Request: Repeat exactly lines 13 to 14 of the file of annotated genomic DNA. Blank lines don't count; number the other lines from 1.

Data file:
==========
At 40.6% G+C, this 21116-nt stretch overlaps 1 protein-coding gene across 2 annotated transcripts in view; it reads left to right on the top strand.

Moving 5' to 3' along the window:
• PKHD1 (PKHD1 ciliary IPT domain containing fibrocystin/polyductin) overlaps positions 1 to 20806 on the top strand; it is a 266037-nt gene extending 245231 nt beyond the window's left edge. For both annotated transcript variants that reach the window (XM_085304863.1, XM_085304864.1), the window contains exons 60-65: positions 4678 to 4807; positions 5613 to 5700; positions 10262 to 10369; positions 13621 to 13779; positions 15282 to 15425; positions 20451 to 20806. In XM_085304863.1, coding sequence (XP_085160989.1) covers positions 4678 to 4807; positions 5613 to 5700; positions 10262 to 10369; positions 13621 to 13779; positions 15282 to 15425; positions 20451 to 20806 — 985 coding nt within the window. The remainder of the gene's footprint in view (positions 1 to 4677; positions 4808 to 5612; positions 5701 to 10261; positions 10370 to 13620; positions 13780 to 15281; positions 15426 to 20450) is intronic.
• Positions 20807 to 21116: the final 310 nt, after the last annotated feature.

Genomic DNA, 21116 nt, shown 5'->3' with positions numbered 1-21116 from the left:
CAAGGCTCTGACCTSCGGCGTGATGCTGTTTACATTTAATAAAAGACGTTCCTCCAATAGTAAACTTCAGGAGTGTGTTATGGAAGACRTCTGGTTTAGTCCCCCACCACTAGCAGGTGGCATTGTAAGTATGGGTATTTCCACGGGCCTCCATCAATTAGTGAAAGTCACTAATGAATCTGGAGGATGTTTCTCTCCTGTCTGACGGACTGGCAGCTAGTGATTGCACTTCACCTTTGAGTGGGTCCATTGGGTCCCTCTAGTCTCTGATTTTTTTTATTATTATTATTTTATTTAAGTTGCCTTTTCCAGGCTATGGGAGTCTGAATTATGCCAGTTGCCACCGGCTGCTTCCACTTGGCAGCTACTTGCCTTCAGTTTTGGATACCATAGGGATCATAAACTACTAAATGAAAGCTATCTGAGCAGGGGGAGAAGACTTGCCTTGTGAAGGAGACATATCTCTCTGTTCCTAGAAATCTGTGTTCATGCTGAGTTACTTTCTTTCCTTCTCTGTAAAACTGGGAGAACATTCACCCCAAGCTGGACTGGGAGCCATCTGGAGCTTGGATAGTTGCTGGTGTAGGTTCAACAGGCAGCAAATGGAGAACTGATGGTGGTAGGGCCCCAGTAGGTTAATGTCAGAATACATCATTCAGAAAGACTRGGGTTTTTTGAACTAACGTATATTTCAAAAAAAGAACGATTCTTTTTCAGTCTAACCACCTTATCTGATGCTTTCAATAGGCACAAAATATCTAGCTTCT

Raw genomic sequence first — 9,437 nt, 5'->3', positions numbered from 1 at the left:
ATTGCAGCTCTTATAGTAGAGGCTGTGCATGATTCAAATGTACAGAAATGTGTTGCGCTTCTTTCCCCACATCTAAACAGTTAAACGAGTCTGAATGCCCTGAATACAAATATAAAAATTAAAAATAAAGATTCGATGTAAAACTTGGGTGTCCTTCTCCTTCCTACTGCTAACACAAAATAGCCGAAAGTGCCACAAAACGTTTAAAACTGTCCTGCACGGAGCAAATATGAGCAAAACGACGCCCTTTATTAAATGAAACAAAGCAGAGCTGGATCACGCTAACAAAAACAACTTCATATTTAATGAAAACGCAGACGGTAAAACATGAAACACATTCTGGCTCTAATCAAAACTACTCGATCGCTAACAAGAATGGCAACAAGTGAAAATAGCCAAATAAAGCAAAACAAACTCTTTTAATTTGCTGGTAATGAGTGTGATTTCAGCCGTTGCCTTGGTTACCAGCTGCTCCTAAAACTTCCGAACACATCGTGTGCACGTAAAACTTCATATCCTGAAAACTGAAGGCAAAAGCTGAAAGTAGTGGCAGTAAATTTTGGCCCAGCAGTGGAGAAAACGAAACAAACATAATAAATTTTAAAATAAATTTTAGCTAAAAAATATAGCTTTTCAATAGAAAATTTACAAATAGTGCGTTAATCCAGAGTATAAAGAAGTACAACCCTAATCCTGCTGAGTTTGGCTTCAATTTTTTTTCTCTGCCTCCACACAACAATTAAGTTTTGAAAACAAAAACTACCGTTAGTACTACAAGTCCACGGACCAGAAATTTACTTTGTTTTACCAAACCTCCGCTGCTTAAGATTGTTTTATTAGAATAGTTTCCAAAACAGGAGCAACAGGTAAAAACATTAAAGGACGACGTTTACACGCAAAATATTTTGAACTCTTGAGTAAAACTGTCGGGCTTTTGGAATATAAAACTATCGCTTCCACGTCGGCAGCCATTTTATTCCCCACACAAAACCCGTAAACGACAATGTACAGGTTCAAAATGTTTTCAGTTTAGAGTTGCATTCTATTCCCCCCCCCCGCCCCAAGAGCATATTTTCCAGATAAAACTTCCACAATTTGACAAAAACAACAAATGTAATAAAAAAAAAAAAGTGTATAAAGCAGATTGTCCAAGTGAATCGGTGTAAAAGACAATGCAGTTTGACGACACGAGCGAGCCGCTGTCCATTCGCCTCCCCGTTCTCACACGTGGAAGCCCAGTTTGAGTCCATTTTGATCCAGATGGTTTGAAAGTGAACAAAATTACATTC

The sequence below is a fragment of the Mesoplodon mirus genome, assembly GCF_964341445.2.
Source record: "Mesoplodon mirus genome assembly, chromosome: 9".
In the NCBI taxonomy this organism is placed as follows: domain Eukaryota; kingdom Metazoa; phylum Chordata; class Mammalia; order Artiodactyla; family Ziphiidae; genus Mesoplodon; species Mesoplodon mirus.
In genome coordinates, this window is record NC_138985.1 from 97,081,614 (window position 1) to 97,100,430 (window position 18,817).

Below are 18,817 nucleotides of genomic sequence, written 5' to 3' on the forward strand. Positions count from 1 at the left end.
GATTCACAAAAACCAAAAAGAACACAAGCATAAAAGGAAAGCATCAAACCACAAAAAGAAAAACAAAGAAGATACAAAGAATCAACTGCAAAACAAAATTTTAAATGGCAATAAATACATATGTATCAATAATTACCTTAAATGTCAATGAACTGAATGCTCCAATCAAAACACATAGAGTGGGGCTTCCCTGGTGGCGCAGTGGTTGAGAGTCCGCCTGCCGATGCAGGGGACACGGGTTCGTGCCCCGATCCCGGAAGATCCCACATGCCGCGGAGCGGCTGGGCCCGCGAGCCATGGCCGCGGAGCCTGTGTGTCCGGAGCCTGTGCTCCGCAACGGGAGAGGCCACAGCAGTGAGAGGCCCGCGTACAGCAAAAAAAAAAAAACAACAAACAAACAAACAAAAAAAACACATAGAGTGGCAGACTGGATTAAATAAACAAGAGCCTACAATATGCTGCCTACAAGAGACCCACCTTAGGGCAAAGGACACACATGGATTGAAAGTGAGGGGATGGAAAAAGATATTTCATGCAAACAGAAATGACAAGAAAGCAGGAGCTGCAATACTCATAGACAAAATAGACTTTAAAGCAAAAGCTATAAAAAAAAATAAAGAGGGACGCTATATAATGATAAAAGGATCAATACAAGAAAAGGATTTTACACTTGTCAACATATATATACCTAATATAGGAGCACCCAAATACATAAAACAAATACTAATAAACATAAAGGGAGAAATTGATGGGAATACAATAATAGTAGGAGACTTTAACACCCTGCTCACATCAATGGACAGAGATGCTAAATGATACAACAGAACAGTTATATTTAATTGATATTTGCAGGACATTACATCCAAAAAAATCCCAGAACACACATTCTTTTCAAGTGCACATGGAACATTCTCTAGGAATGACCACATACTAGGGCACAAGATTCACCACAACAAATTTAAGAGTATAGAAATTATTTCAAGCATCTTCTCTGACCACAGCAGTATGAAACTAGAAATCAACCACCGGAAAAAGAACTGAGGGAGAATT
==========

Below are 18,817 nucleotides of genomic sequence, written 5' to 3' on the forward strand. Positions count from 1 at the left end.
GATTCACAAAAACCAAAAAGAACACAAGCATAAAAGGAAAGCATCAAACCACAAAAAGAAAAACAAAGAAGATACAAAGAATCAACTGCAAAACAAAATTTTAAATGGCAATAAATACATATGTATCAATAATTACCTTAAATGTCAATGAACTGAATGCTCCAATCAAAACACATAGAGTGGGGCTTCCCTGGTGGCGCAGTGGTTGAGAGTCCGCCTGCCGATGCAGGGGACACGGGTTCGTGCCCCGATCCCGGAAGATCCCACATGCCGCGGAGCGGCTGGGCCCGCGAGCCATGGCCGCGGAGCCTGTGTGTCCGGAGCCTGTGCTCCGCAACGGGAGAGGCCACAGCAGTGAGAGGCCCGCGTACAGCAAAAAAAAAAAAACAACAAACAAACAAACAAAAAAAACACATAGAGTGGCAGACTGGATTAAATAAACAAGAGCCTACAATATGCTGCCTACAAGAGACCCACCTTAGGGCAAAGGACACACATGGATTGAAAGTGAGGGGATGGAAAAAGATATTTCATGCAAACAGAAATGACAAGAAAGCAGGAGCTGCAATACTCATAGACAAAATAGACTTTAAAGCAAAAGCTATAAAAAAAAATAAAGAGGGACGCTATATAATGATAAAAGGATCAATACAAGAAAAGGATTTTACACTTGTCAACATATATATACCTAATATAGGAGCACCCAAATACATAAAACAAATACTAATAAACATAAAGGGAGAAATTGATGGGAATACAATAATAGTAGGAGACTTTAACACCCTGCTCACATCAATGGACAGAGATGCTAAATGATACAACAGAACAGTTATATTTAATTGATATTTGCAGGACATTACATCCAAAAAAATCCCAGAACACACATTCTTTTCAAGTGCACATGGAACATTCTCTAGGAATGACCACATACTAGGGCACAAGATTCACCACAACAAATTTAAGAGTATAGAAATTATTTCAAGCATCTTCTCTGACCACAGCAGTATGAAACTAGAAATCAACCACCGGAAAAAGAACTGAGGGAGAATT